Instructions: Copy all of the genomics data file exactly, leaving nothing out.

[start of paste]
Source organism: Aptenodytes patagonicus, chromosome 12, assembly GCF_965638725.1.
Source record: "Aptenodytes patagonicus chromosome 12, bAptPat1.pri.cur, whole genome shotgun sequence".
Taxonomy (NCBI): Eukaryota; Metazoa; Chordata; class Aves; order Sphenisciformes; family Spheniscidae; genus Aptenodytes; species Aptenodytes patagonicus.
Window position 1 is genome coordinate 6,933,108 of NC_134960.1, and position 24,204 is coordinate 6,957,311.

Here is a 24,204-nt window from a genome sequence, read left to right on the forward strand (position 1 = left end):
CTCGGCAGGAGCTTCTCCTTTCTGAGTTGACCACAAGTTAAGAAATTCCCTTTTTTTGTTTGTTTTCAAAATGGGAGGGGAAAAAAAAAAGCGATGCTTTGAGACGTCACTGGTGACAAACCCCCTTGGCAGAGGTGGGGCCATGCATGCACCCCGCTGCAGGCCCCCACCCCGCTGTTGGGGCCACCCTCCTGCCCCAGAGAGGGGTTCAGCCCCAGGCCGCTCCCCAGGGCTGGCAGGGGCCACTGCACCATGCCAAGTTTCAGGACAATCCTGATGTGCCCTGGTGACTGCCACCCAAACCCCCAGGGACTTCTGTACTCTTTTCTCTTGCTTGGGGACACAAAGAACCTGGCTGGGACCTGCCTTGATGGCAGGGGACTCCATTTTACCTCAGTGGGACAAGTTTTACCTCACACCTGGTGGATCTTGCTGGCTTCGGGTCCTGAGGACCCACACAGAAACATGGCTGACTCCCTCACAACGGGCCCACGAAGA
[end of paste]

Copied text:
Source organism: Aptenodytes patagonicus, chromosome 12, assembly GCF_965638725.1.
Source record: "Aptenodytes patagonicus chromosome 12, bAptPat1.pri.cur, whole genome shotgun sequence".
Taxonomy (NCBI): Eukaryota; Metazoa; Chordata; class Aves; order Sphenisciformes; family Spheniscidae; genus Aptenodytes; species Aptenodytes patagonicus.
Window position 1 is genome coordinate 6,933,108 of NC_134960.1, and position 24,204 is coordinate 6,957,311.

Here is a 24,204-nt window from a genome sequence, read left to right on the forward strand (position 1 = left end):
CTCGGCAGGAGCTTCTCCTTTCTGAGTTGACCACAAGTTAAGAAATTCCCTTTTTTTGTTTGTTTTCAAAATGGGAGGGGAAAAAAAAAAGCGATGCTTTGAGACGTCACTGGTGACAAACCCCCTTGGCAGAGGTGGGGCCATGCATGCACCCCGCTGCAGGCCCCCACCCCGCTGTTGGGGCCACCCTCCTGCCCCAGAGAGGGGTTCAGCCCCAGGCCGCTCCCCAGGGCTGGCAGGGGCCACTGCACCATGCCAAGTTTCAGGACAATCCTGATGTGCCCTGGTGACTGCCACCCAAACCCCCAGGGACTTCTGTACTCTTTTCTCTTGCTTGGGGACACAAAGAACCTGGCTGGGACCTGCCTTGATGGCAGGGGACTCCATTTTACCTCAGTGGGACAAGTTTTACCTCACACCTGGTGGATCTTGCTGGCTTCGGGTCCTGAGGACCCACACAGAAACATGGCTGACTCCCTCACAACGGGCCCACGAAGA